Skill Demonstrations: All skill-based and physical demonstrations used for assessment purposes including skill performance exams.Skill Demonstrations
0 - 0%
Exams: All forms of formal testing, other than skill performance exams.Exams
10 - 30%
Other: Includes any assessment tools that do not logically fit into the above categories.Other Category
0 - 30%
Field trips, activities, creative projects (debates. visual journals)

Representative Textbooks and Materials:
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A Cup of Water Under My Bed: A Memoir. Hernandez Daisy. Beacon Press. 2015 (Classic)
A Dream Called Home. Grande, Reyna. Washington Square Press. 2018
Afro-Latino Voices: Narrative from the Early Modern Ibero Atlantic World-1550-1812. Garofalo J., Leo and McKnight, Kathryn Joy. Hackett. 2009 (Classic)
Borderlands La Frontera: The New Mestiza. Anzaldúa, Gloria. Aunt Lute Books. 2012 (Classic)
Children of the Land. Hernandez Castillo, Marcelo. Harpers Collins Publishers. 2020
Crucible of Struggle: A History of Mexican Americans from Colonial to Present Era. Vargas. Zaragoza. Oxford University. Press. 2016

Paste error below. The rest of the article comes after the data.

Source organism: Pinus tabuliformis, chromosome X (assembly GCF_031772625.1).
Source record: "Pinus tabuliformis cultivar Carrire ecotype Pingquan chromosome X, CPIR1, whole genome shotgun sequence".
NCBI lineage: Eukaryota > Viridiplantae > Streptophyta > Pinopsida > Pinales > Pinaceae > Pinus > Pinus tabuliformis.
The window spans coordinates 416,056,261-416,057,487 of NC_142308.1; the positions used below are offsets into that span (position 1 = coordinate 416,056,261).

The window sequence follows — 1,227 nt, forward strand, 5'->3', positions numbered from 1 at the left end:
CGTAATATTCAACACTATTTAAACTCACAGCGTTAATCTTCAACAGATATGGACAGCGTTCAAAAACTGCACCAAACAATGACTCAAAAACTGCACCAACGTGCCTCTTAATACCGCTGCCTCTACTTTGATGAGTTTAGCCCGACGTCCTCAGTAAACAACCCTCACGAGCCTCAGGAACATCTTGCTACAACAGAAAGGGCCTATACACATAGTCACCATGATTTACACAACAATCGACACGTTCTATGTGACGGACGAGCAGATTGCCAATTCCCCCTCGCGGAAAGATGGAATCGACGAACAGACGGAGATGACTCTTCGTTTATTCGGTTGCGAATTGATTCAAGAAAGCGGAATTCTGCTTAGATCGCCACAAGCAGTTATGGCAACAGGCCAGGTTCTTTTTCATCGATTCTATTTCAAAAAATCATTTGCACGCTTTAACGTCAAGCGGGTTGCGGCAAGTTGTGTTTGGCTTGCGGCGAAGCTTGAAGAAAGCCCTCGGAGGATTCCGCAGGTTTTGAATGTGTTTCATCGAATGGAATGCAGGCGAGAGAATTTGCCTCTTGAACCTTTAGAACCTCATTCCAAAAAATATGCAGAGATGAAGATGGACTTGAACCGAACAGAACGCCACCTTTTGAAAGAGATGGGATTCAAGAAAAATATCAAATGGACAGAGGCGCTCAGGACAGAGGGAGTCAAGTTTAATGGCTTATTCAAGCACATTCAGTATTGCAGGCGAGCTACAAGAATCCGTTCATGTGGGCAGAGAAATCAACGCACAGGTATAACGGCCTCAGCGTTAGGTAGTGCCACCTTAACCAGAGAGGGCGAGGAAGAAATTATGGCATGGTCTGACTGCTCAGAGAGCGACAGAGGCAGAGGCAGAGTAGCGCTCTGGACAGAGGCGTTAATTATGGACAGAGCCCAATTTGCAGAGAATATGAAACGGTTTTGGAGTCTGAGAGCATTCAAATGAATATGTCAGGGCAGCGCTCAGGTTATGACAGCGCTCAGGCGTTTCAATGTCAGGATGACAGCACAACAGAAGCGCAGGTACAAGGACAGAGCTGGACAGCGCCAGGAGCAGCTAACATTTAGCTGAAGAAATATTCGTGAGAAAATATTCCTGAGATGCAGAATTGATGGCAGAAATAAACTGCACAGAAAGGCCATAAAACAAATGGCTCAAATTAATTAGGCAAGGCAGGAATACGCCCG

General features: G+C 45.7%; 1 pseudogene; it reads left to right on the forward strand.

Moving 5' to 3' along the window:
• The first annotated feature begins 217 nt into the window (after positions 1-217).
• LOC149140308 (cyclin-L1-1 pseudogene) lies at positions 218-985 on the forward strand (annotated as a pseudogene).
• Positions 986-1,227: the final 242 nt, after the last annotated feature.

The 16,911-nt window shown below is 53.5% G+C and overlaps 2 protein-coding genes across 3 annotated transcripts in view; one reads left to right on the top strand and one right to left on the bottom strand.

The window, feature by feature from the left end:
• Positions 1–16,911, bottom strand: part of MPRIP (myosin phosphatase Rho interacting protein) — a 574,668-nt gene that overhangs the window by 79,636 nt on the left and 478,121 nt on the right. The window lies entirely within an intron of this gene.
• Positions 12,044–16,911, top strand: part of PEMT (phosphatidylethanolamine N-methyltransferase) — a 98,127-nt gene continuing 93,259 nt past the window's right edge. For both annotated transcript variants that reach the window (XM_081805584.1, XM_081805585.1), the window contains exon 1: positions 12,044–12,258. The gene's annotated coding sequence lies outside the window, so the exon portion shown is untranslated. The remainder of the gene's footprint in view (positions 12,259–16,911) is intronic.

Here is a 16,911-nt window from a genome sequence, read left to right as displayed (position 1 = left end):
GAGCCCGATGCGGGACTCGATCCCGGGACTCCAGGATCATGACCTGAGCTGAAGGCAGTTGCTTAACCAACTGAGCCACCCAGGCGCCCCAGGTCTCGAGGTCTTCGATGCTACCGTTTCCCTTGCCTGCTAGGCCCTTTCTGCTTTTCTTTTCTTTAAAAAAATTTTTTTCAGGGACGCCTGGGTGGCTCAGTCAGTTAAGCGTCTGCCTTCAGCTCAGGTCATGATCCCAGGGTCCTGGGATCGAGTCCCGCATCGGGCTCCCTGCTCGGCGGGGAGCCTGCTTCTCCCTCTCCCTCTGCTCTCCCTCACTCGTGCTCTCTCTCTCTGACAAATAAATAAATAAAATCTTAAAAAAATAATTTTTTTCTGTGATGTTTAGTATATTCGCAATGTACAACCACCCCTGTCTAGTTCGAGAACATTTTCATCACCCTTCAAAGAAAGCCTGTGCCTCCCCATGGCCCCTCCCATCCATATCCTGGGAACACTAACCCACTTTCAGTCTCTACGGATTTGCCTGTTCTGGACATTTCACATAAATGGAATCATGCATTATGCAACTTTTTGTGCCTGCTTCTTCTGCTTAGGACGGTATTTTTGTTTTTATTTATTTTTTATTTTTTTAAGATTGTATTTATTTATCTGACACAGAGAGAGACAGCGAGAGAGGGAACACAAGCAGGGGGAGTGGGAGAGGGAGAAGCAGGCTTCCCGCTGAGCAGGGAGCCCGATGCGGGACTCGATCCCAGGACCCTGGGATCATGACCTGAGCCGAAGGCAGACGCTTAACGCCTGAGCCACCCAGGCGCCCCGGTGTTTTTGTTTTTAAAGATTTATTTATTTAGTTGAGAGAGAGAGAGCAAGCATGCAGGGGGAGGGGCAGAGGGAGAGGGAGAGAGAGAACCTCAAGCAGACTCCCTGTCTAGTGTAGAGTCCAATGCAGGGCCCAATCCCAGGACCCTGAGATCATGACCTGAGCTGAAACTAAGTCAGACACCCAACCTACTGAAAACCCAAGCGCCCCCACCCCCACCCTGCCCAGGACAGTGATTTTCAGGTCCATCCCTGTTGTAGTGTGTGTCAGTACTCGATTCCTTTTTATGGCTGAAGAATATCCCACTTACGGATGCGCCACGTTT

Education in the New Latino Diaspora. Hamann, Edmund, Murillo G., Enrique, Wortham, Stanton. Praeger. 2001 (Classic)
Finding Latinx: In Search of the Voices Redefining Latino Identity. Ramos, Paola. Penguin Random House. 2020
Harvest of Empire: A History of Latinos in America. Gonzalez, Juan. Penguin Books. 2011 (Classic)
How the Garcia Girls Lost Their Accent. Alvarez, Julia. Algonquin Books of Chapel. 2010 (Classic)
I Am Not Your Perfect Mexican Daughter, Sánchez, Erika. Ember. 2019
In the Country We Love. Burford, Michelle. Audible Studios on Brilliance Audio. 2016
Inventing Latinos: A New Story of American Racism. Gomez E. Laura. The New Press. 2020
Latinx Immigrants: Transcending Acculturation and Xenophobia. Arredondo, Patricia. Springer International Publishing. 2018
Occupied America: A History of Chicanos. Pearson. 2014 (Classic)
Sentipensante Pedagogy. Rendon, Laura. Stylus Publishing. 2014 (Classic)
The Afro-Latin@ Reader: History and Culture in the United States. Flores, Juan and Roman Jimenez, Miriam, Editors. Duke University Press. 2012 (Classic)
The Brief Wondrous Life of Oscar Wao. Díaz, Junot. Riverhead Books. 2008 (Classic)
The Distance Between Us. Grande, Reyna. Washington Square Press. 2018
When I Was Puerto Rican. Santiago, Esmeralda. De Capo Press. 2006 (Classic)
Wild Tongues Can't Be Tamed. Fennell, J. Saraciela, Editor. About Macmillan. 2021
Massacre of the Dreamers, Castillo, Ana. New Mexico Press. 2014 (Classic)